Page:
Energy Efficiency

The global exchange for energy efficiency policies, data and analysis

Energy efficiency is the first fuel of a sustainable global energy system. It can mitigate climate change, improve energy security and grow economies while delivering environmental and social benefits. The IEA works with policy makers and stakeholders across the globe to scale up action on energy efficiency.


Energy efficiency is being outpaced by growth in energy demand, but a more efficient world is possible


Global energy demand rose by 1.9% in 2017 – the fastest annual increase since 2010. The forces driving up energy demand, led by strong economic growth, outpaced progress on energy efficiency. As a result energy intensity – primary energy use per unit of GDP – fell by just 1.7% in 2017, the slowest rate of improvement this decade.


Average annual change in energy intensity

historically and in the Efficient World Scenario (EWS)

	Intensity improvement rate 	Intensity improvement rate	
2014	-2.16
2015	-2.86
2016	-2.47
2017	-1.65
EWS 2018-40		-2.90
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However, by taking a range of cost-effective energy efficiency opportunities widely available today, energy intensity would improve by around 3% per year, between now and 2040.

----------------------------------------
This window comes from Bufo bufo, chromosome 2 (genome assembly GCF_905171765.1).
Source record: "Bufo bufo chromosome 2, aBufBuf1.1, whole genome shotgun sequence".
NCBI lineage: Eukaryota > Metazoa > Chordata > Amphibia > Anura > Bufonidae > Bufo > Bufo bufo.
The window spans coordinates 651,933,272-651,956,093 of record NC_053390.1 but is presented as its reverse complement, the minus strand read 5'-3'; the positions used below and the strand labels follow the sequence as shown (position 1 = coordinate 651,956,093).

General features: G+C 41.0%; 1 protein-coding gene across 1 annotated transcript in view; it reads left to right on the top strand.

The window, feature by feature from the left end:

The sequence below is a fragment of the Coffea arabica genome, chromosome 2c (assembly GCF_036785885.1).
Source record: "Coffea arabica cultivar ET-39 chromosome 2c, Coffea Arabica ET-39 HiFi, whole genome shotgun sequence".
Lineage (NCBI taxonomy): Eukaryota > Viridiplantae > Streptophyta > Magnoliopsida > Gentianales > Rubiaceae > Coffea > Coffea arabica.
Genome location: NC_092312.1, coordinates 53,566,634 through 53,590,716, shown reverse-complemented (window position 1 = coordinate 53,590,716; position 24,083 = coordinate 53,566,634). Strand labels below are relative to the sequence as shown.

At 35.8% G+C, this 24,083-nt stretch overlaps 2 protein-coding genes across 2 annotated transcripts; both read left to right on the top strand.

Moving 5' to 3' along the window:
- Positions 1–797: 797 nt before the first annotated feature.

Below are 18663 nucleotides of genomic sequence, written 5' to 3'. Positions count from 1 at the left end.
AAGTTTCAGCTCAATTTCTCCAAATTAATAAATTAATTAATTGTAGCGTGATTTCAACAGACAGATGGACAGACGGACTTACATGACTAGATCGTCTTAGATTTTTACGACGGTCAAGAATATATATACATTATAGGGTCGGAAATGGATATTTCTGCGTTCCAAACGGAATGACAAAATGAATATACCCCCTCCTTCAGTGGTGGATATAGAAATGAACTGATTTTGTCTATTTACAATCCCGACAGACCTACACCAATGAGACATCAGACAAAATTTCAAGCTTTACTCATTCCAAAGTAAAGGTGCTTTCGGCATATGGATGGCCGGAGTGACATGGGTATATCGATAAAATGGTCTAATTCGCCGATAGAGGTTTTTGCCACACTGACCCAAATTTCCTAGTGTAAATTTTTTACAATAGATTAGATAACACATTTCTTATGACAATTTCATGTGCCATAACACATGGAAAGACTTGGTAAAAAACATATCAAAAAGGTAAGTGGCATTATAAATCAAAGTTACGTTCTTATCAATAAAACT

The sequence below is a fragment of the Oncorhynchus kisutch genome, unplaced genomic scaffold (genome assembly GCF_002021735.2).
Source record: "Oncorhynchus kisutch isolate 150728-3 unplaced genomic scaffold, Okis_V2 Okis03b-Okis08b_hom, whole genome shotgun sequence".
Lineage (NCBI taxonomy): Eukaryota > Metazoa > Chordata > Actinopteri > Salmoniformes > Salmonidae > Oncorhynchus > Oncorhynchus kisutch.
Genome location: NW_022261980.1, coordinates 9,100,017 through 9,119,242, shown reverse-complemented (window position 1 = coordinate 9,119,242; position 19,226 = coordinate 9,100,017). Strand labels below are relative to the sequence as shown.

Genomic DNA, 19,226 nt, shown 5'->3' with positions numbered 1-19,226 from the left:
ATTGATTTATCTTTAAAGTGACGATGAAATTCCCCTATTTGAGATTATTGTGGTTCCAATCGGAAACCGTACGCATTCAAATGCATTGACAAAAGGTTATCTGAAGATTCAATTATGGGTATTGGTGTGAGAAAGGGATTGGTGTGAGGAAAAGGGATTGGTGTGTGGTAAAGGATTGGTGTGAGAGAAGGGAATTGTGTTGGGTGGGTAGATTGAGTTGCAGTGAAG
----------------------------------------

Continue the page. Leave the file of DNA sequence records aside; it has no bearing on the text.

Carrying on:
Explore the latest findings in the Efficiency 2018 report

The IEA's work on energy efficiency


The IEA is the global authority for energy efficiency data, analysis and policy advice. Our Energy Efficiency Market Report is the annual tracker of energy efficiency progress globally. The IEA also facilitates the exchange of knowledge through our training programs, workshops, and research collaborations, and works to support energy efficiency globally with partners and at key global fora such as the G7 and G20.

The IEA helps governments unlock the vast potential of energy efficiency, advising them on developing, implementing and measuring the impacts of policies. Through the policies and measures database, the IEA tracks global policy progress in over 200 countries, regions and states.

Energy efficiency in emerging economies

Since 2014, through the Energy Efficiency in Emerging Economies Programme (E4 Programme) the IEA has been working closely with the governments of Brazil, China, India, Indonesia, Mexico, and South Africa as well as with regional and multilateral platforms including the Association of Southeast Asian Nations (ASEAN) and G20. Collectively the six E4 countries represent more than a third of the world's current energy use, which is projected to rise to more than 40% of global consumption by 2040.